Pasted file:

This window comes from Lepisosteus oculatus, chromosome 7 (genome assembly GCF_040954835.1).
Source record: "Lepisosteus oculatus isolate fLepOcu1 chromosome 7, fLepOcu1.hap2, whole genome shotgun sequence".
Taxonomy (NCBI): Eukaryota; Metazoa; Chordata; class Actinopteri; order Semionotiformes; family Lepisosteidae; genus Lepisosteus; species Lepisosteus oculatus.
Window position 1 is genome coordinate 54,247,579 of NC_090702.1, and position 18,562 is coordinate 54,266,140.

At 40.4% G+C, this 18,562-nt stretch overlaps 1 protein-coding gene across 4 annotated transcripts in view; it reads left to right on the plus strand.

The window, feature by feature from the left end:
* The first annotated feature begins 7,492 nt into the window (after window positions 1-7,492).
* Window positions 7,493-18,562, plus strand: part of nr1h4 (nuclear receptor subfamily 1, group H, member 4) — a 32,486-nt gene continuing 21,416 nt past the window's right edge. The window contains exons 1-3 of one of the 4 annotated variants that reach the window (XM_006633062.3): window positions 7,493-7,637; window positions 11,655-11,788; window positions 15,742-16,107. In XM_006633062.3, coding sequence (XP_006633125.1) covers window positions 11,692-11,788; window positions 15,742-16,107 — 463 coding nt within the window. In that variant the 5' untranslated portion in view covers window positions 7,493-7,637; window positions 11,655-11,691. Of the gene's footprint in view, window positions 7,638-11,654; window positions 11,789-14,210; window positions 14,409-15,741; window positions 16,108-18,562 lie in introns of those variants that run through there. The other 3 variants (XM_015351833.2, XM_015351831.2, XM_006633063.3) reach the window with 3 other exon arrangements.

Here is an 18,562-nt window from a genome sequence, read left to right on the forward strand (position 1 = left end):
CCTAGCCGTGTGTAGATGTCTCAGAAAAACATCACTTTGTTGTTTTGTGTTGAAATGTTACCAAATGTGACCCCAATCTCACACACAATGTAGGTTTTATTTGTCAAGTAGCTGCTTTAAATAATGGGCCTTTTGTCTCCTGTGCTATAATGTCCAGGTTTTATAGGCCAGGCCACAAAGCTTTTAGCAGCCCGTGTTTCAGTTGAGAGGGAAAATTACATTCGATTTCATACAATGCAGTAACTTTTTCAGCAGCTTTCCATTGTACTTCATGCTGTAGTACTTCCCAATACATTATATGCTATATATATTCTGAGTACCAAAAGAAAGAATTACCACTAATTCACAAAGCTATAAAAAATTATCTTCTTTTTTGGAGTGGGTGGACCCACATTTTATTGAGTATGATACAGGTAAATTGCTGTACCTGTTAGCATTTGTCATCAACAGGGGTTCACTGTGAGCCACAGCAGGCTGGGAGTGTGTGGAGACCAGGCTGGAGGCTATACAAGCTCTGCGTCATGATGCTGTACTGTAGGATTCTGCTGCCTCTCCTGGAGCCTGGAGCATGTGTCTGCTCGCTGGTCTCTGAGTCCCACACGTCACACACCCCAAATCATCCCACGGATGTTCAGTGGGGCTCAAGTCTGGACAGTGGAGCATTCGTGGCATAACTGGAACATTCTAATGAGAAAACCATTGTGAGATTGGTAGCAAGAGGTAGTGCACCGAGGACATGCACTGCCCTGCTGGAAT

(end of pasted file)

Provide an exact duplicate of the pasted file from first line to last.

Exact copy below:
This window comes from Lepisosteus oculatus, chromosome 7 (genome assembly GCF_040954835.1).
Source record: "Lepisosteus oculatus isolate fLepOcu1 chromosome 7, fLepOcu1.hap2, whole genome shotgun sequence".
Taxonomy (NCBI): Eukaryota; Metazoa; Chordata; class Actinopteri; order Semionotiformes; family Lepisosteidae; genus Lepisosteus; species Lepisosteus oculatus.
Window position 1 is genome coordinate 54,247,579 of NC_090702.1, and position 18,562 is coordinate 54,266,140.

At 40.4% G+C, this 18,562-nt stretch overlaps 1 protein-coding gene across 4 annotated transcripts in view; it reads left to right on the plus strand.

The window, feature by feature from the left end:
* The first annotated feature begins 7,492 nt into the window (after window positions 1-7,492).
* Window positions 7,493-18,562, plus strand: part of nr1h4 (nuclear receptor subfamily 1, group H, member 4) — a 32,486-nt gene continuing 21,416 nt past the window's right edge. The window contains exons 1-3 of one of the 4 annotated variants that reach the window (XM_006633062.3): window positions 7,493-7,637; window positions 11,655-11,788; window positions 15,742-16,107. In XM_006633062.3, coding sequence (XP_006633125.1) covers window positions 11,692-11,788; window positions 15,742-16,107 — 463 coding nt within the window. In that variant the 5' untranslated portion in view covers window positions 7,493-7,637; window positions 11,655-11,691. Of the gene's footprint in view, window positions 7,638-11,654; window positions 11,789-14,210; window positions 14,409-15,741; window positions 16,108-18,562 lie in introns of those variants that run through there. The other 3 variants (XM_015351833.2, XM_015351831.2, XM_006633063.3) reach the window with 3 other exon arrangements.

Here is an 18,562-nt window from a genome sequence, read left to right on the forward strand (position 1 = left end):
CCTAGCCGTGTGTAGATGTCTCAGAAAAACATCACTTTGTTGTTTTGTGTTGAAATGTTACCAAATGTGACCCCAATCTCACACACAATGTAGGTTTTATTTGTCAAGTAGCTGCTTTAAATAATGGGCCTTTTGTCTCCTGTGCTATAATGTCCAGGTTTTATAGGCCAGGCCACAAAGCTTTTAGCAGCCCGTGTTTCAGTTGAGAGGGAAAATTACATTCGATTTCATACAATGCAGTAACTTTTTCAGCAGCTTTCCATTGTACTTCATGCTGTAGTACTTCCCAATACATTATATGCTATATATATTCTGAGTACCAAAAGAAAGAATTACCACTAATTCACAAAGCTATAAAAAATTATCTTCTTTTTTGGAGTGGGTGGACCCACATTTTATTGAGTATGATACAGGTAAATTGCTGTACCTGTTAGCATTTGTCATCAACAGGGGTTCACTGTGAGCCACAGCAGGCTGGGAGTGTGTGGAGACCAGGCTGGAGGCTATACAAGCTCTGCGTCATGATGCTGTACTGTAGGATTCTGCTGCCTCTCCTGGAGCCTGGAGCATGTGTCTGCTCGCTGGTCTCTGAGTCCCACACGTCACACACCCCAAATCATCCCACGGATGTTCAGTGGGGCTCAAGTCTGGACAGTGGAGCATTCGTGGCATAACTGGAACATTCTAATGAGAAAACCATTGTGAGATTGGTAGCAAGAGGTAGTGCACCGAGGACATGCACTGCCCTGCTGGAAT